The lead-acid batteries are sensitive to temperature, losing a substantial portion of capacity in winter conditions. When plugged in for charge the battery temperature is sensed and battery heaters used to maintain temperature sufficient to retain specified range - a necessity for colder climate fleet use, where vehicles are usually parked outdoors. This would suggest that to enhance the economy of use in such climates that the vehicle should be sheltered. NiMH batteries do not have this temperature sensitivity. Models with NiMH batteries did not have a loss in range in cold temperatures. NiMH pack consists of 25 Panasonic EV-M95, 12.00 Volt, Nickel-Metal Hydride batteries. NiMH pack voltage range Empty 280Vdc - Full 350Vdc.
The ability to charge NiMH batteries is limited by heat gain, so these batteries are air cooled by two fans. The first fan is circulating the air around the batteries. The second fan is exchanging the air inside the battery box.
Dual A arm with coil springs and shock absorbers (same as Ranger 2WD)
The rear suspension consists of a De Dion tube that located the wheels and which was sprung by the usual longitudinal leaf springs. As the first year production (1998) used lightweight carbon fiber leaf springs, which were insufficiently resistant to transversely locate the DeDion tube, these early versions also contained a Watt's linkage. Later versions used conventional steel leaf springs and did not require the additional linkage.
The rear wheels are powered by a six pole alternating current motor operating through a (single speed) three to one reduction transmission and differential. The motor can produce 60 hp (45 kW) and can operate at a maximum speed of 13,000 rpm. The motor, transmission, and differential are contained in a single unit mounted high between the frame rails, transversely between the rear wheels. Half shafts angle downward to drive the wheels.
Tires and wheels
All wheels including the spare are made of cast aluminum. Tires are low rolling resistance, similar to what would be found on a full size sedan, rather than on a truck. 1998 and 1999 wheels were of the same, simple design. Later models had wheels of a large 'spoke' design.
The front underhood compartment contains the charger, an electric air conditioner, the power steering mechanism, the power brake unit (otherwise conventional), a radiator for the air conditioner, and a vacuum pump and reservoir for the power brakes and a reservoir for the windshield washer. Charger and battery liquid cooling service is performed here but is not an owner-operator service item.
To the rear of the rear axle (the usual location for the spare tire) is the AC motor controller. The spare tire could be carried at a station within the truck bed. The spare tire is poorly located within the bed relative to its inefficient use of bed space. Many operators simply did not carry the spare.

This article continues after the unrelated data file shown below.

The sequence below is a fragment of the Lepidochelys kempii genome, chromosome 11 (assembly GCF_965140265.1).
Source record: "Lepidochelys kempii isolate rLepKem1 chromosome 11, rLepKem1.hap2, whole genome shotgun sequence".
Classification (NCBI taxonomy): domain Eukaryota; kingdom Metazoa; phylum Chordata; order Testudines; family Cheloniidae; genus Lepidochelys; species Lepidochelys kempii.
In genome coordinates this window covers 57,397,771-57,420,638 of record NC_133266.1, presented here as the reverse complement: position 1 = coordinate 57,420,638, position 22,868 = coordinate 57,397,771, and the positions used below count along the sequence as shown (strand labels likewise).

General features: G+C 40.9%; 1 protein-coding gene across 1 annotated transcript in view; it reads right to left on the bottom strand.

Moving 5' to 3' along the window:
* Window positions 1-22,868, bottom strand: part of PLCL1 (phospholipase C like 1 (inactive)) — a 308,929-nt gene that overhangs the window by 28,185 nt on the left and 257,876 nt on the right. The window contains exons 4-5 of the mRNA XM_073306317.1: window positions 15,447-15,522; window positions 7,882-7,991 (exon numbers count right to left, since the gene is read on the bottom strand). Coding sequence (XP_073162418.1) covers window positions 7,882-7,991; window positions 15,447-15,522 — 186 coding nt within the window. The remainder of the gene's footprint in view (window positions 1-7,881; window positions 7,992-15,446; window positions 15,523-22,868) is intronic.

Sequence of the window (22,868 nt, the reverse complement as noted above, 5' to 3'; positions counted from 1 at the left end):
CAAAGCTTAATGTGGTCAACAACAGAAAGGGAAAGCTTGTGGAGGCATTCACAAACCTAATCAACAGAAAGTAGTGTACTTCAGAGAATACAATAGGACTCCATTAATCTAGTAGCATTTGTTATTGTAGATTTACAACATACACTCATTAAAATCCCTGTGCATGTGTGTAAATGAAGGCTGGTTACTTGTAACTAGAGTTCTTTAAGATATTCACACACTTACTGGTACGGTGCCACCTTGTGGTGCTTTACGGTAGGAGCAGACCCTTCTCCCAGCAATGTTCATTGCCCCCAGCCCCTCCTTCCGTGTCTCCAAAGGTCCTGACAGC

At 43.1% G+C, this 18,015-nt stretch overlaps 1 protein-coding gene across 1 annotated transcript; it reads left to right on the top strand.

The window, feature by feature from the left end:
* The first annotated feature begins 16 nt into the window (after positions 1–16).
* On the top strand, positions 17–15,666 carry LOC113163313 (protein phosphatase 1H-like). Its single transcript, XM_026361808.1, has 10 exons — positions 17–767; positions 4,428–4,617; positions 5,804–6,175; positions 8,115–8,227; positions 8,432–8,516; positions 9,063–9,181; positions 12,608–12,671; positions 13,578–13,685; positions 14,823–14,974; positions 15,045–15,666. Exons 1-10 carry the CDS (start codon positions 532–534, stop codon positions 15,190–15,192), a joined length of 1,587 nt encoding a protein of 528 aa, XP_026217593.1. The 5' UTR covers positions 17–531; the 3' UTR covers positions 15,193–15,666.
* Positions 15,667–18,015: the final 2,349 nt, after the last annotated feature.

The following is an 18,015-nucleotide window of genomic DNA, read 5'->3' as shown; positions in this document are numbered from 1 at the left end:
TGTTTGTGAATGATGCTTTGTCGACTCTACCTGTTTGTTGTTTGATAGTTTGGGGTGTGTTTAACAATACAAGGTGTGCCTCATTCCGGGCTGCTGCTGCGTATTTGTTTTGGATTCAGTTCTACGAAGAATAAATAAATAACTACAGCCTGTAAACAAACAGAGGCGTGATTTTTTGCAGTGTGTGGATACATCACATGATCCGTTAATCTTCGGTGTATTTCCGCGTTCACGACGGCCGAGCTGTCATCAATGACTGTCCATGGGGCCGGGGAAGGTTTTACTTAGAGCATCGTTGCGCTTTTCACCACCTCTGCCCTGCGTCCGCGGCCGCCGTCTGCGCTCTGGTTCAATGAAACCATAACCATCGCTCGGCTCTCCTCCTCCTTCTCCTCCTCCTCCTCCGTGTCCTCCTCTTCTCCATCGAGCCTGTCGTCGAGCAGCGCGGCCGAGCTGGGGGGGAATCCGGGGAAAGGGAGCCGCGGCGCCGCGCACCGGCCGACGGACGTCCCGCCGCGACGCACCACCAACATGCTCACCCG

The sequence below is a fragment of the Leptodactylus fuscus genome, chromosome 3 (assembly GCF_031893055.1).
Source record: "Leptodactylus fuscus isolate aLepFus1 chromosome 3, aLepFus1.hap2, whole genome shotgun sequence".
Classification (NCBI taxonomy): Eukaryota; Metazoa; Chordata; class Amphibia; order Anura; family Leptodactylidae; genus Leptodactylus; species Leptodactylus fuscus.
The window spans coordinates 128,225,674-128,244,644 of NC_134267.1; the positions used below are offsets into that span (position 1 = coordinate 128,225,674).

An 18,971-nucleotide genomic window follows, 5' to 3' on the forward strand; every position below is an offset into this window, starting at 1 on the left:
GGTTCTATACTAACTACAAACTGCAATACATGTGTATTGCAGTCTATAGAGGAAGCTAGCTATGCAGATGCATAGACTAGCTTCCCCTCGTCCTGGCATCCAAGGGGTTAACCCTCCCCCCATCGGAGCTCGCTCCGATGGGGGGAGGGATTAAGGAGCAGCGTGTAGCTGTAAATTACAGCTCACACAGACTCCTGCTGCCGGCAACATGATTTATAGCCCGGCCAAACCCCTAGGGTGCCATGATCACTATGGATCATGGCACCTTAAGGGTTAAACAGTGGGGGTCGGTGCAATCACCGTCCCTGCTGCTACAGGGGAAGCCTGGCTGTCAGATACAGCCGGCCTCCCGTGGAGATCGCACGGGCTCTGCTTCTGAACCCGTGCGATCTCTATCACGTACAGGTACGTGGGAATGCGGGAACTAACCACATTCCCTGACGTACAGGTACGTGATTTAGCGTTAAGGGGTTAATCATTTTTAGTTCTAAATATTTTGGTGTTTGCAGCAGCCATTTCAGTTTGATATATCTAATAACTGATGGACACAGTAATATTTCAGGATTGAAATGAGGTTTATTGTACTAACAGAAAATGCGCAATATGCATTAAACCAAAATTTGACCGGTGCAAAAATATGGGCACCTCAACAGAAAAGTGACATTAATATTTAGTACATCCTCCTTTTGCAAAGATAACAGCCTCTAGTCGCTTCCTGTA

In the interest of improved aerodynamics the bed is covered by a snap on cover supported by aluminum bows. Snap receivers slide within aluminum channels. A rear bow allows the tailgate to be opened without removing the cover. The cover can be quite difficult to re-snap under cold conditions due to shrinkage and stiffness of the vinyl material. As the bed was a carryover from the standard Ford Ranger body, some owners opted for after-market tonneau covers, such as hard fiberglass or roll-top.
Charger, battery, and motor controller thermal management
The power electronics such as the motor, motor controller, AC motor controller, and high voltage DCDC converter are liquid cooled. The batteries and battery charger are air cooled.
On a very long downhill run one could obtain a noticeably higher state of charge than at the top (3,000 ft (910 m) elevation difference), so the energy recovery was demonstrably effective.
Power consumption for light duty suburban use is around 500 watt-hours per mile, both by the EPA figures for early models and by some owners' experience.
Controversy and lottery
It was expected that Ford, like other companies, would completely destroy almost all remaining stocks by crushing, as has been done by several other major vehicle manufacturers. This plan engendered considerable resistances from electric vehicle fans, with the adverse publicity prompting a change in Ford's policy. This change of policy appears to have also influenced Toyota not to destroy all of its leased RAV-4 electrics. Also a persistent few of Ford's lease return resistors (some of whom were actually allowed to buy the vehicle under terms of their lease arrangements by the dealer's use of a non-specific lease form) were allowed to purchase their vehicles for one dollar. While most of the 1,500 vehicles produced have been destroyed, a number of Ranger EVs have been parted out for spares and the remaining several hundred units have been refurbished (using selected used and new old stock batteries) and other salvage components (both with lead-acid and NiMH batteries) by a third party company (Blue Sky Motors of Sacramento, California).
Some former NiMH Ranger operators have expressed surprise that any vehicles are being released with NiMH due to the extremely high cost of replacement of cells and packs, while others have pointed out that some NiMH vehicles have run for over 125,000 miles (201,000 km) on their original battery packs. It is not yet clear what would need to be changed within the vehicle to use other batteries such as PbA or NiCad.